When considering whether to homeschool students with current IEPs in the public school system, there are many details to cover, questions to answer, and things to research.
Here are 6 things to know about homeschooling your child who is currently enrolled in an IEP:
1) Know you have the right to homeschool your child.
According to the HSLDA website, the First and Fourteenth Amendments to the Constitution protect the right of parents to homeschool their children. So from a federal standpoint, you should know you have full freedom to homeschool your child.
At the same time, it is important to research the statutes for your specific state. That way, you ensure you understand any special provisions surrounding homeschooling children with special needs.
States may have different requirements or educational support offerings, so educate yourself fully before deciding to proceed.
2) Withdraw your child and ask for IEP release.
In your withdrawal letter, ask specifically for IEP release. Families for Home Education (FHE) in Missouri has a sample request letter for this purpose.
According to Missouri law, you must receive written notice from the school regarding their intentions for your child for the withdrawal process to be complete.
This information about homeschooling in Missouri may also be of great help.
In Kansas, there are no additional specific requirements for withdrawing a student from school. You would want to follow the same standard process outlined here for beginning to homeschool.
3) Be aware you aren’t required to have an IEP for homeschooling.
Public school systems use IEPs to create individualized learning plans, organize supporting therapeutic services and coordinate transportation needs.
As homeschoolers, every student gets an individualized education and therapeutic support services and transportation are done privately.
The Homeschool Legal Defense Association (HSLDA) even recommends that homeschoolers not use the term IEP but rather Student Education Plan (SEP) to make the differentiation all the more marked.
4) Get help from local resources.
Kansas City has many resources for parents beginning the homeschool journey that can help provide some of the help previously met by IEPs. Check out our previous blog post about some of these resources to begin your research.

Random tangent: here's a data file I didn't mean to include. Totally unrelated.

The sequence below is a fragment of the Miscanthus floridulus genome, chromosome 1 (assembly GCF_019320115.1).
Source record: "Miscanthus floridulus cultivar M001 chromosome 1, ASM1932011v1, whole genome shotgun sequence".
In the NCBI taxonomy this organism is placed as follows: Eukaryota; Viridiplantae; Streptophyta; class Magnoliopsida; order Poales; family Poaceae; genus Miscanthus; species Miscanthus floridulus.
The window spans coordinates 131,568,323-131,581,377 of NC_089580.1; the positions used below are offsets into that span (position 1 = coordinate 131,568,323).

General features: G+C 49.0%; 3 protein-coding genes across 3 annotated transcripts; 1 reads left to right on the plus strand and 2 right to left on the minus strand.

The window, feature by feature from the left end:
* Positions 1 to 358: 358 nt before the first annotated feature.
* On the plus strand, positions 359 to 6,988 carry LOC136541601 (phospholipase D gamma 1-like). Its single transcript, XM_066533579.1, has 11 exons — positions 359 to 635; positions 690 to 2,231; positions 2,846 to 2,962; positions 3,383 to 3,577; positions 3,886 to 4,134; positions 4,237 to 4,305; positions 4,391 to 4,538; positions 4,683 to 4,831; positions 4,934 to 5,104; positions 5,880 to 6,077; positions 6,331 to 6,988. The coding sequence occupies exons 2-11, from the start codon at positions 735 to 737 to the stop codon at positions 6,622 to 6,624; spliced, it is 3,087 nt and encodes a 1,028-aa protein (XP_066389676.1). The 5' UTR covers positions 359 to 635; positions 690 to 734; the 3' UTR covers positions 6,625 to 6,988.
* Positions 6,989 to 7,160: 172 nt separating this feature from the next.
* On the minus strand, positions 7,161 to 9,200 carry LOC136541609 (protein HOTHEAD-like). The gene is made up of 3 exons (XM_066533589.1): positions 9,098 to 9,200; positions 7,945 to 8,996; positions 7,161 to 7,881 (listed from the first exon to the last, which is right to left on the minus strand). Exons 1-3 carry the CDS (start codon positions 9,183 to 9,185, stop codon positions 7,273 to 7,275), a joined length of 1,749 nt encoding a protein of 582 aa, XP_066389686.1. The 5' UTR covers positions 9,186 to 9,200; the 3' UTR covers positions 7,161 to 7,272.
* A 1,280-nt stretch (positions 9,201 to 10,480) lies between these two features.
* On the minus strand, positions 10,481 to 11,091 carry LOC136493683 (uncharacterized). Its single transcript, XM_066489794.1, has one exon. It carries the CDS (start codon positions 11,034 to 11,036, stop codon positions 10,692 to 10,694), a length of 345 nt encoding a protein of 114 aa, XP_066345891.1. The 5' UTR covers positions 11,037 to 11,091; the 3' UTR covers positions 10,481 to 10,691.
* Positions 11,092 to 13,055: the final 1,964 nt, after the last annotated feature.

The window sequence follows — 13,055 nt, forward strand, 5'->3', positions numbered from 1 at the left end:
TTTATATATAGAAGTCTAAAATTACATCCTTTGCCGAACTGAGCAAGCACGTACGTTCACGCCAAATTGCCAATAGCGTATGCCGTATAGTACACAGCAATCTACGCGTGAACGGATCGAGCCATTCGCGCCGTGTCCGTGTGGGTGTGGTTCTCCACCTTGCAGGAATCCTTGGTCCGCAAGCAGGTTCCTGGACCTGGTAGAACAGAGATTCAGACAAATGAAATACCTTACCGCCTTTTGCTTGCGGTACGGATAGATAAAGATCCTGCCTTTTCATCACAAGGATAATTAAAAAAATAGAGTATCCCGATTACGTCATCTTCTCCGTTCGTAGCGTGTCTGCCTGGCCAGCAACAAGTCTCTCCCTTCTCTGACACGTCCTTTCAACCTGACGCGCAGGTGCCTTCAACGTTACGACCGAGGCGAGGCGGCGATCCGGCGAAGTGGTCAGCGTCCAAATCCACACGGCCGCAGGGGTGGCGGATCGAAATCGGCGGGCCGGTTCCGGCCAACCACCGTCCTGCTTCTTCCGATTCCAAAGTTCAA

In addition, our annual conference usually has a solid offering of speaker sessions dedicated to homeschooling children with special needs. It can be a great opportunity to hear from parents who are a few steps ahead on the journey and learn from their experiences.
5) Find and pursue community for the journey.
Finding like-minded people going through the same or similar life experience provides support, encouragement and friendship during this important season.
We all have difficult, challenging days, so having a community of people to build you up and cheer you on is crucial for success.
Contacting the MPE office is a great first step in order to connect with local homeschool families with whom to walk this road.
6) Take breaks and care for yourself.
Taking a break on a regular basis and prioritizing time to take care of yourself is very important.
Homeschooling has many moments that are rewarding, but there are also those moments of frustration. Ensuring you have healthy outlets to rest and refresh is crucial to you and your student’s success.
Taking care of your physical health by eating nutritiously, getting enough sleep and a moderate amount of exercise each week will also do a lot to help you stay strong and equipped to serve your students.
Choosing to homeschool students with current IEPs is no light decision, but even though it can be hard work, the fruit is incredibly rewarding.
Many parents are encouraged to see how the individualized attention and pacing homeschooling offers can result in a quality education and greatly improved learning experience for their children.
Interested in more information? See our complementary post on homeschooling with disabilities: legalities and procedures to know.
We have updated this blog post, originally published in 2020, for timeliness and detail.